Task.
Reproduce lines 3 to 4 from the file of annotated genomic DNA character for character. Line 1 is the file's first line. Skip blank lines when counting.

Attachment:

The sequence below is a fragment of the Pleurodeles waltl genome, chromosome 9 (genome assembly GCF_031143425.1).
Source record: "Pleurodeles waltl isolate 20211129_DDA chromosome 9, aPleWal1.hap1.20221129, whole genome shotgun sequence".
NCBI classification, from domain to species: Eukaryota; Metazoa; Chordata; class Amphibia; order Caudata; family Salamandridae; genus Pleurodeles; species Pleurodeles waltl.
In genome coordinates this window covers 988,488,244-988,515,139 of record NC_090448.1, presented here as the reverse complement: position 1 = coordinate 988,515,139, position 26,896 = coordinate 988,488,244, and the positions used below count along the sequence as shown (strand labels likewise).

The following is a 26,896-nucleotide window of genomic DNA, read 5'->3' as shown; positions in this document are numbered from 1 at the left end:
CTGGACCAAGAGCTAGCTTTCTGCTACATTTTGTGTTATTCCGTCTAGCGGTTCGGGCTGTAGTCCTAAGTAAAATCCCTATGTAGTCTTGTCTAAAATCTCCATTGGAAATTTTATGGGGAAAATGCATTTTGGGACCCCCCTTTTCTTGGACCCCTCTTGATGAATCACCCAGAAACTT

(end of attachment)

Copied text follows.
NCBI classification, from domain to species: Eukaryota; Metazoa; Chordata; class Amphibia; order Caudata; family Salamandridae; genus Pleurodeles; species Pleurodeles waltl.
In genome coordinates this window covers 988,488,244-988,515,139 of record NC_090448.1, presented here as the reverse complement: position 1 = coordinate 988,515,139, position 26,896 = coordinate 988,488,244, and the positions used below count along the sequence as shown (strand labels likewise).